Antarctic ozone hole already larger than in 2007
GENEVA (Reuters) - The hole in the ozone layer over Antarctica has already surpassed its 2007 size this year, and is set to keep growing for another few weeks, the U.N. weather agency said on Tuesday.
The Antarctic ozone hole appears every year and normally stretches to about the size of North America, reaching its maximum size in late September or early October.
But in 2008, the World Meteorological Organization said the protective layer, which shields the Earth from ultra-violet rays that can cause skin cancer, began to thin relatively late.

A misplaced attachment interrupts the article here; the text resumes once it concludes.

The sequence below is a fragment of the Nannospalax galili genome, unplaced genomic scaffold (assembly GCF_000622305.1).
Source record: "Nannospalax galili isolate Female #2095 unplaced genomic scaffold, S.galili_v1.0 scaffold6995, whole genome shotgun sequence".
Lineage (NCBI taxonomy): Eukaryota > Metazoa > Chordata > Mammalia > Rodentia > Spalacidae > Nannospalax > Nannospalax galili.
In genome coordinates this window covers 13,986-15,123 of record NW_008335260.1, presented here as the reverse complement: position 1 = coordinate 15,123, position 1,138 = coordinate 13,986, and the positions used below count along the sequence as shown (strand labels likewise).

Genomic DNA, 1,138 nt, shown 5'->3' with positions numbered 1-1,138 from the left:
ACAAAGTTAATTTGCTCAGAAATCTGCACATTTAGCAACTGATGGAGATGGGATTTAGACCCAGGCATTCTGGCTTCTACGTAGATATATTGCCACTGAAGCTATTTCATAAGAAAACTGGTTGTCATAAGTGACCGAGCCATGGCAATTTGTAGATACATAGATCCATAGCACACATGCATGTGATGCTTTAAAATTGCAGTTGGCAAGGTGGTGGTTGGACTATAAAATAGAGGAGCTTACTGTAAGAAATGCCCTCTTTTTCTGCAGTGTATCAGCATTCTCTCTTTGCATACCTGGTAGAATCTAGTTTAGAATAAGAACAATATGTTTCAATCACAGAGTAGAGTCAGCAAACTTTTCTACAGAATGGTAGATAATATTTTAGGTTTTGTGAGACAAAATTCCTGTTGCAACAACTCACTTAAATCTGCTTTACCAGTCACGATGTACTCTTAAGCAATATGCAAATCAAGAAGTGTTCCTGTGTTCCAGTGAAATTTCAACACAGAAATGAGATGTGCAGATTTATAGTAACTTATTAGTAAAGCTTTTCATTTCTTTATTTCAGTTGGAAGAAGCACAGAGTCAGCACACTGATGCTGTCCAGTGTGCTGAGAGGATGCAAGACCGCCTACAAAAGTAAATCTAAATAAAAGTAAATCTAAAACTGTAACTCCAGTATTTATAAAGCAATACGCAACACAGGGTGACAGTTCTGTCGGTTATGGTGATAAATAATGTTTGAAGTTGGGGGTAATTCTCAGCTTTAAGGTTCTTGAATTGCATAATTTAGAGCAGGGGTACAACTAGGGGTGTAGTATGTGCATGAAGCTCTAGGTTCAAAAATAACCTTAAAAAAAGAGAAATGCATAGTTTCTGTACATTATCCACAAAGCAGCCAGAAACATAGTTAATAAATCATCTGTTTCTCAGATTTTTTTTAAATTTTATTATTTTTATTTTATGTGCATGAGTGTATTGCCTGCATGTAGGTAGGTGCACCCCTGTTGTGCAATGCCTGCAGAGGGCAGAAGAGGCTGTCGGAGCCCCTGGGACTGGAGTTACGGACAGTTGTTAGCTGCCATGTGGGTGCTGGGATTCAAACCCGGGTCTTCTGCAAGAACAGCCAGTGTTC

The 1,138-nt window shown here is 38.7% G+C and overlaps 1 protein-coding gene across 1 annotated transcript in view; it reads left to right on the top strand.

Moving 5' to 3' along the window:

"During the last couple of weeks it has grown rapidly and has now passed the maximum size attained in 2007. Since the ozone hole is still growing, it is too early to determine how large this year's ozone hole will be," it said in a statement.
The ozone hole covered 27 million square km as of last Saturday (September 13), against 25 million square km at its peak last year, according to the WMO whose statement was issued on International Day for the Preservation of Ozone Layer.